For years it has been the most tedious pub conversation in the land. England’s midfield – why can’t they play together? We have world class players, the best in the world in their positions but the balance isn’t right. Gerrard and Lampard? Gerrard or Lampard?… Etc…etc…ad nauseam. Well England football fans, spare a thought for your rugby equivalents. Our midfield is not so flush either.
We would give anything for a couple of world class operators to be consistently available to us in the midfield area. We have plenty of options but none that really scream out for uncontested selection. At times this can be a great dilemma to have if, from a position of strength, you are having to decide which world class player to leave out. But England have no such luxury. Instead they are scrabbling to find a combination, some continuity, some direction.
The fact is that England do have options in midfield and plenty of them. There is a huge long list of players who have been given a chance, are waiting on the fringes of the side or are injured: Wilkinson, Cipriani, Barkley, Hodgson, Flood, Geraghty, Flutey, Noon, Hipkiss, Tait, Tindall. And Andy Goode of course. They have all had chances, some more than others yet in recent times nobody has really grabbed the key playmaking positions and made them their own.
There are any number of reasons for this. Questions must be asked of a squad environment in which talents such as this consistently fail to spark their team. There has also been inconsistency of selection with very few opportunities for combinations to bed down. The finger could be pointed elsewhere in the team, to the lack of quick ball, the fact that we rarely seem to win the contact these days and that the forwards don’t blast the opposition out of the way to present clean ball to the scrum-half.
But these do not excuse the aimless kicking, the fuzzy decision-making, the almost unfathomable lack of creativity and imagination.
So what of the men who have been chosen to take on Italy, and who logically should take on Wales too? Mike Tindall brings an imposing presence to the team, a rallying point wide out and the ability to put defences on the back foot with explosive power, something which was in short supply in the autumn. He rightly replaces the hard-working, reliable but ultimately limited Jamie Noon. Riki Flutey deserves some more games although we need to see a little more from him than we did in the autumn. In his defence he received some truly horrible ball to deal with and hopefully we will see the cutting lines and footwork which made him the Premiership’s best player last year.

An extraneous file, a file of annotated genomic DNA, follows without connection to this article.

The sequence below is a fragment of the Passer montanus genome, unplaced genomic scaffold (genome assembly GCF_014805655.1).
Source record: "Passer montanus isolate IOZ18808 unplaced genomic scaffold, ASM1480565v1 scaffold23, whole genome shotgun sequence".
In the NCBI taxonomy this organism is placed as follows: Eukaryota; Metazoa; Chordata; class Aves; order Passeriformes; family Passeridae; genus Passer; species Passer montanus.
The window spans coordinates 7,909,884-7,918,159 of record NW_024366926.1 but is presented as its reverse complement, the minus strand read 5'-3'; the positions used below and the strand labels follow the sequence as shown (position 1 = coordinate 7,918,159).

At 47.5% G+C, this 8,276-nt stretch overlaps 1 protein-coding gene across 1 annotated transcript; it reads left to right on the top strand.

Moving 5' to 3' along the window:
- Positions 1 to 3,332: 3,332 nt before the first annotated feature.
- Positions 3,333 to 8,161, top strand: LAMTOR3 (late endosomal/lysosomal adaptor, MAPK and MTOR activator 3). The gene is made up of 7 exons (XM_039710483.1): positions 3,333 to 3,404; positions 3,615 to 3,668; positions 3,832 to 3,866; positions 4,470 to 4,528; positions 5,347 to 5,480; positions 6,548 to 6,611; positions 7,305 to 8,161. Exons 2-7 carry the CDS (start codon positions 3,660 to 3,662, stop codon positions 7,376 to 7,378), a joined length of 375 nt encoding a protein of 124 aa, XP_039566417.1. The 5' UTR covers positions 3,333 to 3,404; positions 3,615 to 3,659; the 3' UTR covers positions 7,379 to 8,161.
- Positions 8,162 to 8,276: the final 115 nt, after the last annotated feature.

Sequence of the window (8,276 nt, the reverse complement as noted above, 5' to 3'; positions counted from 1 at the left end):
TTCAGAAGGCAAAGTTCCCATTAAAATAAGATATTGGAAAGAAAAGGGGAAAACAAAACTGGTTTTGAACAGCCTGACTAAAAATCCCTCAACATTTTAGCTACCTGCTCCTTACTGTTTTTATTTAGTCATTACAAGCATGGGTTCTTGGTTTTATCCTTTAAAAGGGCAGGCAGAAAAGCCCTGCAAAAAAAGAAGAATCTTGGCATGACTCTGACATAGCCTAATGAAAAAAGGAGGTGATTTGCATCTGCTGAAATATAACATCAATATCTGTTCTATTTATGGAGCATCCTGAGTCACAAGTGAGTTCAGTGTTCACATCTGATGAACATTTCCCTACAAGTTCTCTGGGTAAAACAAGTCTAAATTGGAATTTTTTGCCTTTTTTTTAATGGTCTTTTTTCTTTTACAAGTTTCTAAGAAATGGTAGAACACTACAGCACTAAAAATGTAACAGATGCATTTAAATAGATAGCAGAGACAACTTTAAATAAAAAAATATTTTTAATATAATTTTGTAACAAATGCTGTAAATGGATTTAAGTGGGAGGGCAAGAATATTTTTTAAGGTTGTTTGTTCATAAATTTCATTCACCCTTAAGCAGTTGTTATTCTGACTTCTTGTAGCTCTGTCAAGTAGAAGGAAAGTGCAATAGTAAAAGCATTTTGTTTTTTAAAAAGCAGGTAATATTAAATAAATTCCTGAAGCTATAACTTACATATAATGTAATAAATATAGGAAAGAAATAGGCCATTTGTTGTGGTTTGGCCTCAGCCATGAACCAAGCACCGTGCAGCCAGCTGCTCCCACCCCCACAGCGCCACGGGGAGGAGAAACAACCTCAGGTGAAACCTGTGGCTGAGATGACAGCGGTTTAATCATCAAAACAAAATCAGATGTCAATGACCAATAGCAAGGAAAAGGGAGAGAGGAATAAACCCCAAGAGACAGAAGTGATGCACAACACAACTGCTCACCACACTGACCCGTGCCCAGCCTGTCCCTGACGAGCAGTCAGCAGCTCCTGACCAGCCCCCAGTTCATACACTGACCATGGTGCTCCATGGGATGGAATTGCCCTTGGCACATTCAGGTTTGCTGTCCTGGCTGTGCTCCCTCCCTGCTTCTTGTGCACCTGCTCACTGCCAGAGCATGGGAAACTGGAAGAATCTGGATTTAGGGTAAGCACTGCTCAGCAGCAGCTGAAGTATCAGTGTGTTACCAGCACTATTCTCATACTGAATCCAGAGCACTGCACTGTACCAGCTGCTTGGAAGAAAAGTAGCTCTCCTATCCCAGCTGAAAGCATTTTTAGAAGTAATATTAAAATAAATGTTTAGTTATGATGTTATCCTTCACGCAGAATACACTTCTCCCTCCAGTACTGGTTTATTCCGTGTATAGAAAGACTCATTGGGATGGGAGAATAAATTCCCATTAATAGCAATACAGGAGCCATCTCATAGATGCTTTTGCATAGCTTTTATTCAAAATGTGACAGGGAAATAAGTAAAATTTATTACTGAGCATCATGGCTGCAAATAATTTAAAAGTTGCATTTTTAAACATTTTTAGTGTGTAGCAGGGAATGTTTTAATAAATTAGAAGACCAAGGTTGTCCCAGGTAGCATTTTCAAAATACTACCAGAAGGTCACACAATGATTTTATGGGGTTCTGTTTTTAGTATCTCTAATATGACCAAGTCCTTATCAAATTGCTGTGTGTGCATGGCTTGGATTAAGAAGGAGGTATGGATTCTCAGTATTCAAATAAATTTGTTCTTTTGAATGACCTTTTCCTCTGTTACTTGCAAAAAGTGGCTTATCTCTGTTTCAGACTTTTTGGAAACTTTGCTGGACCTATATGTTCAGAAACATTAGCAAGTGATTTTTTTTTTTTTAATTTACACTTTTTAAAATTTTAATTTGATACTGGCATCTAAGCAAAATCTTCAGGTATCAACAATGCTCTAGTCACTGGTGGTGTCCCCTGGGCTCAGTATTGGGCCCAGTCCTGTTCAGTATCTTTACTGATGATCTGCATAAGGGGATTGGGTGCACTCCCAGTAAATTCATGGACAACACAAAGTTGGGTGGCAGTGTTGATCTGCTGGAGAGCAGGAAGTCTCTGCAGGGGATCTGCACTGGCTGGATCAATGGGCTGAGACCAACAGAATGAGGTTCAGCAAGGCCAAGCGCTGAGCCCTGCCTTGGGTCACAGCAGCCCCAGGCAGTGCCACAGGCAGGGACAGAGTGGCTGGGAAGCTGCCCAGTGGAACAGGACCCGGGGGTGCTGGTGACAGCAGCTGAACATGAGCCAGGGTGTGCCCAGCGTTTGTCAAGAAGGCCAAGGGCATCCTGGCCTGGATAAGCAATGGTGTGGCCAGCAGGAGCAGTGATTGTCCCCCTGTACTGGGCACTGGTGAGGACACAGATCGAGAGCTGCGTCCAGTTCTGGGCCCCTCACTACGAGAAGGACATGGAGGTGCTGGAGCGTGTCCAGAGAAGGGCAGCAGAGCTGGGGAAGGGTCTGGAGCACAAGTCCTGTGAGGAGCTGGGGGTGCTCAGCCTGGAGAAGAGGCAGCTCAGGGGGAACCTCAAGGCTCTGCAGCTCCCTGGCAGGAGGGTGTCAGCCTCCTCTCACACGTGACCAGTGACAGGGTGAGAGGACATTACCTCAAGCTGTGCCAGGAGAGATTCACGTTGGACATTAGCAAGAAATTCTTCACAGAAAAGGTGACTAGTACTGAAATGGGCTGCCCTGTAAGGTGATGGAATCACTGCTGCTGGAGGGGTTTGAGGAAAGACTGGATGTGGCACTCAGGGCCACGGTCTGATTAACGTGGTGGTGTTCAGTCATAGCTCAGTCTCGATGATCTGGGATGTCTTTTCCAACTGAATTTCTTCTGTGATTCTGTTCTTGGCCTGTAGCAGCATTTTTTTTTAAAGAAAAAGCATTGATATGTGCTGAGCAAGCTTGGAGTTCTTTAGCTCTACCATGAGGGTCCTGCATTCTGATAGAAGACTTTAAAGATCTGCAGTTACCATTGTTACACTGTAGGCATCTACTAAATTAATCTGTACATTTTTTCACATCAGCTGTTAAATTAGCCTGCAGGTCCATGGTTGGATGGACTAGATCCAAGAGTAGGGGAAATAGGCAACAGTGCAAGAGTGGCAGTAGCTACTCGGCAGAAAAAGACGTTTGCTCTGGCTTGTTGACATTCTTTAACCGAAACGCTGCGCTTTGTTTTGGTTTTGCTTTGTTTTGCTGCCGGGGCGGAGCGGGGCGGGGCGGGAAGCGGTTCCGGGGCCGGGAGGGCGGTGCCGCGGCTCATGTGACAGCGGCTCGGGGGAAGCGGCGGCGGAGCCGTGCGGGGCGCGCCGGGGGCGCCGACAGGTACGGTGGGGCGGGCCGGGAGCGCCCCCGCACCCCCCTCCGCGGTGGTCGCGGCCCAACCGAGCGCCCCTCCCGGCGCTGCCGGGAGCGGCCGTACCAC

There are no real problems with the centre selection and, injuries or hideous horror shows notwithstanding, I would like to see them there for the bulk of the championship. At fly half, we have Andy Goode. I don’t think anybody honestly saw that coming more than about a week ago. It was widely assumed that he had shuffled off the France to broaden his experience, earn a handy wedge and quietly play out the rest of his career.
How wrong we were, but how surprised when he suddenly popped up in the England team. There is a certain logic to it. He has been playing well in France and, limited though he may be, you know what you are going to get from him. Of the alternatives, Barkley is out of favour, Hodgson has exhausted everyone’s confidence and Cipriani and Flood seem to have been having a competition to see which one can make themselves hardest to select.
But this is the illogical part. Cipriani has been relegated to the Saxons to try to rediscover the spark. This could be seen as good management, taking him out of the spotlight but it will only make the light more blinding when he steps back into it again. He has not been playing well and the rights and wrongs of that decision will be discovered over months and years rather than hours and days.
But Flood would have started had he been fit. He has failed to take control of a single game for Leicester this season and has really struggled of late. Temporarily dropping him like Cipriani would do no good as he does not have any discernible spark to rediscover. Perhaps he is not seen as a long-term contender but as a holding player who can do a job until his rival is ready. But it would defy logic if he is brought back into the team when he recovers fitness.
And what of Geraghty? He appears to be slightly mistrusted by management but when fit he has shown that he may be the most talented of the lot. He has pace, vision, fantastic distribution, stands very flat and plays what he sees rather than by numbers. He also has a bounce and exuberance about him. I would love to have seen him given a start and hope he gets a good crack off the bench.
As it is, we have Goode. It appears clear that England wish to dictate the pace of the match and carry through a gameplan, namely to play no rugby in their own half. Defences won’t fear him but that is not why he is there. Management have set their stall out and shown that control of the game is their main priority and there is no problem with that. I just hope that this is not done to the detriment of using the talent which there undoubtedly is out wide. It is a pragmatic option but having taken it, the management team must stick with it. No more chopping and changing. Whether you agree with his initial selection or not, he must play against Wales and the midfield must get the chance to function as a unit.
by Stuart Peel